The Arbitrage Controller is responsible for adding and storing all strategies. It calls the Arbitrage Executor and then splits the profits between the Caller and the CORE Buyer Contract. It vastly simplifies the interface to the Executor.

  • Core Buyer Contract

This contract turns the arbitrage profits into CORE and transfers them directly to farmers.

No input is required to run these contracts, the loan is created by using Uniswaps Flash Swaps. This means only your gas cost is at stake. While the contract isn’t guaranteeing gas returns, you can always query the amount returned.

Overview of the Arbitrage Controller functions:

The creation of a new strategy emits an event which can be listened to and queried by.

The Arbitrage Controller is storing each strategy in a public array inside the smart contract. Each strategy has a name and an array of token0out — this is to support Uniswap so we know which way to conduct the trade in the Executor.

address[] pairs; // Array of pair addresses

This shows the array of pairs that the trade will be in.

uint256[] feeOnTransfers; //Array of fee on transfers 1% = 10

Strategies support Fee on Transfer tokens with fee on transfer array here. It allows people to input that this strategy has a fee on transfer, which signals the contract to calculate and execute the strategy correctly.

bool cBTCSupport;  // Should the algorithm check for cBTC and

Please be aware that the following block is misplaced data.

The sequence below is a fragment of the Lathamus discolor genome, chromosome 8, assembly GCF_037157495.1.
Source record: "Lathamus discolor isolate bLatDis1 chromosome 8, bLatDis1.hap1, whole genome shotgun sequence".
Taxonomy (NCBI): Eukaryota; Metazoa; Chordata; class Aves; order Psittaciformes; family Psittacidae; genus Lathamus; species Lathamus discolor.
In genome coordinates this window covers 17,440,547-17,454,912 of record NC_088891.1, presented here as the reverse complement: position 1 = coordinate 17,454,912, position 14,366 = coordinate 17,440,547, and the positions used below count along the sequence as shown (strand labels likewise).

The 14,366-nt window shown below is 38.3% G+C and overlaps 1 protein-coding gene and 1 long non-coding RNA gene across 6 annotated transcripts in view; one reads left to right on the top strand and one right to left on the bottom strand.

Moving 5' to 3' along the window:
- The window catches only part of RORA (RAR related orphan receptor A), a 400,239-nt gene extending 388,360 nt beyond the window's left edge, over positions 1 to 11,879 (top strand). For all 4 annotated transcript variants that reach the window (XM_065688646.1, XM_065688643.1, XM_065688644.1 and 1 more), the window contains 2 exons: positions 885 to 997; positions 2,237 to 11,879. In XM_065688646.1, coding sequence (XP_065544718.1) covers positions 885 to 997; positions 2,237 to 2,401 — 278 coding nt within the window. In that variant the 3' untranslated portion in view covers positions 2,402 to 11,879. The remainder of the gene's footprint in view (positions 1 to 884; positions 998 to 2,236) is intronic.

wrap/unwrap it
// Note not checking saves gas

cBTC support is determined by itself. You can not input it.

bool feeOff; // Allows for adding CORE strategies - where there is 
no fee on the executor

This allows for a FoT Off strategy. Adding strategies involving CORE and feeOff is not permitted by anyone. To avoid atypical scenarios with feeOff.

Revenue split: The revenue split between the Caller and CORE Buyer Contract is dependant on the strategy utilizing feeOff or feeOn.

Strategies that are outside of CORE reward the Caller with the majority of the profits. The ease of use and profit split encourages usage of the service. It is easier to add strategies to this contract and share the profits than having to create your own complex suite of contracts. All strategies, including new creations, are open source and can be used by everyone.

Adding New Strategies

Users can add new strategies as long as they are valid. To create a valid strategy one must input an array of pairs (comma separated list) which has a logically flow from each other.